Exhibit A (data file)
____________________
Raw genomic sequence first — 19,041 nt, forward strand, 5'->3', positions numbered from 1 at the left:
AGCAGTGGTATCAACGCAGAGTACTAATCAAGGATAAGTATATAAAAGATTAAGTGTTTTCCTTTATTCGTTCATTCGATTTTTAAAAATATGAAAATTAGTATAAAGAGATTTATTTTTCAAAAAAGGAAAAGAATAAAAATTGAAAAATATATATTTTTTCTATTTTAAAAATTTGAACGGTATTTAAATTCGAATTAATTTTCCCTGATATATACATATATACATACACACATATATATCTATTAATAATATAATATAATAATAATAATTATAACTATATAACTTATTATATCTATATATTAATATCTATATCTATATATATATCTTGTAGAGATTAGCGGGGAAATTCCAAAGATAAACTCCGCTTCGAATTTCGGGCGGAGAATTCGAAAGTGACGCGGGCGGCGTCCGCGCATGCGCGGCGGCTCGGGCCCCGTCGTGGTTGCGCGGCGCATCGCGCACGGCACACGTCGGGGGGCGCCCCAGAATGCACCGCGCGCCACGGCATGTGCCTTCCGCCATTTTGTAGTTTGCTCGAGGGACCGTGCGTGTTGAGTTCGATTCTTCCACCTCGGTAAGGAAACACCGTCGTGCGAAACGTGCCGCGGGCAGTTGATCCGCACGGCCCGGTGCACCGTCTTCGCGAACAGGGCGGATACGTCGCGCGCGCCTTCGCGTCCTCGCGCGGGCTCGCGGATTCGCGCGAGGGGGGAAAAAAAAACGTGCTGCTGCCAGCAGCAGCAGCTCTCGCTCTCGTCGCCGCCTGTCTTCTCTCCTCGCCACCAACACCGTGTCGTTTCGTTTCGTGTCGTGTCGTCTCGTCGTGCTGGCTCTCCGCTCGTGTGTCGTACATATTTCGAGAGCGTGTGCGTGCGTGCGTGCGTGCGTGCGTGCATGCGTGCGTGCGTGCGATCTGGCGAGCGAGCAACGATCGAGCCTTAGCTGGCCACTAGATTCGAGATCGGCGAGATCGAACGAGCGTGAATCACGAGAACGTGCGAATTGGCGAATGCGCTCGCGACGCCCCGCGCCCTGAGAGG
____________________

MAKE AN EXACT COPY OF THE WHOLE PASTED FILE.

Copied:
Raw genomic sequence first — 19,041 nt, forward strand, 5'->3', positions numbered from 1 at the left:
AGCAGTGGTATCAACGCAGAGTACTAATCAAGGATAAGTATATAAAAGATTAAGTGTTTTCCTTTATTCGTTCATTCGATTTTTAAAAATATGAAAATTAGTATAAAGAGATTTATTTTTCAAAAAAGGAAAAGAATAAAAATTGAAAAATATATATTTTTTCTATTTTAAAAATTTGAACGGTATTTAAATTCGAATTAATTTTCCCTGATATATACATATATACATACACACATATATATCTATTAATAATATAATATAATAATAATAATTATAACTATATAACTTATTATATCTATATATTAATATCTATATCTATATATATATCTTGTAGAGATTAGCGGGGAAATTCCAAAGATAAACTCCGCTTCGAATTTCGGGCGGAGAATTCGAAAGTGACGCGGGCGGCGTCCGCGCATGCGCGGCGGCTCGGGCCCCGTCGTGGTTGCGCGGCGCATCGCGCACGGCACACGTCGGGGGGCGCCCCAGAATGCACCGCGCGCCACGGCATGTGCCTTCCGCCATTTTGTAGTTTGCTCGAGGGACCGTGCGTGTTGAGTTCGATTCTTCCACCTCGGTAAGGAAACACCGTCGTGCGAAACGTGCCGCGGGCAGTTGATCCGCACGGCCCGGTGCACCGTCTTCGCGAACAGGGCGGATACGTCGCGCGCGCCTTCGCGTCCTCGCGCGGGCTCGCGGATTCGCGCGAGGGGGGAAAAAAAAACGTGCTGCTGCCAGCAGCAGCAGCTCTCGCTCTCGTCGCCGCCTGTCTTCTCTCCTCGCCACCAACACCGTGTCGTTTCGTTTCGTGTCGTGTCGTCTCGTCGTGCTGGCTCTCCGCTCGTGTGTCGTACATATTTCGAGAGCGTGTGCGTGCGTGCGTGCGTGCGTGCGTGCATGCGTGCGTGCGTGCGATCTGGCGAGCGAGCAACGATCGAGCCTTAGCTGGCCACTAGATTCGAGATCGGCGAGATCGAACGAGCGTGAATCACGAGAACGTGCGAATTGGCGAATGCGCTCGCGACGCCCCGCGCCCTGAGAGG